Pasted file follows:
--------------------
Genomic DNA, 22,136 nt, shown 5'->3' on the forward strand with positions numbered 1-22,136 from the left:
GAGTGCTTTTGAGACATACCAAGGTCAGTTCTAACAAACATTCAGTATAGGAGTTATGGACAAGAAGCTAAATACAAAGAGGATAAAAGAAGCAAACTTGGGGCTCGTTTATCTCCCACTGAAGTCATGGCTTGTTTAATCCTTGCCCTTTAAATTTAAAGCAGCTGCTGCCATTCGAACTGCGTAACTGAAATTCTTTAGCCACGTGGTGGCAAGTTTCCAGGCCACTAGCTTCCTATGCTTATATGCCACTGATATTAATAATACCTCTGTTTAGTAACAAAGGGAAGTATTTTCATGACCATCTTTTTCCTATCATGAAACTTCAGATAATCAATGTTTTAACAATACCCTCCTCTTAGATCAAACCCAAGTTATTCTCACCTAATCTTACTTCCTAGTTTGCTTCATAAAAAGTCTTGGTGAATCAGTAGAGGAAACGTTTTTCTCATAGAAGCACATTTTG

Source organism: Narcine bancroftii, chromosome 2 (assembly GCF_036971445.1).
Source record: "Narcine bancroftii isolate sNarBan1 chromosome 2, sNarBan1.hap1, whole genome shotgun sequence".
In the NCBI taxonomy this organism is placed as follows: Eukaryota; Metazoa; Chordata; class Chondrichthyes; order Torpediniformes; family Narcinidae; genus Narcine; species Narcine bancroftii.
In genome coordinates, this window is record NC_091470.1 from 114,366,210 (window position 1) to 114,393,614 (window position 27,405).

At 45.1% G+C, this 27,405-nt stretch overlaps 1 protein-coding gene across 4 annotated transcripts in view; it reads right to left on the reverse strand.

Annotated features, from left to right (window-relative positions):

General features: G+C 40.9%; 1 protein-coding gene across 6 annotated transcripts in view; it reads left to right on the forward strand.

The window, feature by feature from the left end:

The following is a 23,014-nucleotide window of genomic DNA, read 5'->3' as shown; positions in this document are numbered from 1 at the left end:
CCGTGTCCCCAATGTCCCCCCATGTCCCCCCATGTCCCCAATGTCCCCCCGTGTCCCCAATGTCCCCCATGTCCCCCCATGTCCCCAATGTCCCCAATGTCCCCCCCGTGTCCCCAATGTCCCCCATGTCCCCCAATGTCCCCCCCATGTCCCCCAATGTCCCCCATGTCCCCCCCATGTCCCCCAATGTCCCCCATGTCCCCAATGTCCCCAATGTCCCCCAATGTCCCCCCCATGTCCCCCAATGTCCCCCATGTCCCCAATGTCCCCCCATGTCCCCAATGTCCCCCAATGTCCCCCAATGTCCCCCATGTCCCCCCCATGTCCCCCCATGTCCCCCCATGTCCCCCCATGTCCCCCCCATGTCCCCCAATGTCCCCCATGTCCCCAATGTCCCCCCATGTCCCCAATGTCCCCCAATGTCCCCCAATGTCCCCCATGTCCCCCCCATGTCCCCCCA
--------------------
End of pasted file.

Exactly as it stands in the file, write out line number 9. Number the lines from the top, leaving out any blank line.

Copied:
General features: G+C 40.9%; 1 protein-coding gene across 6 annotated transcripts in view; it reads left to right on the forward strand.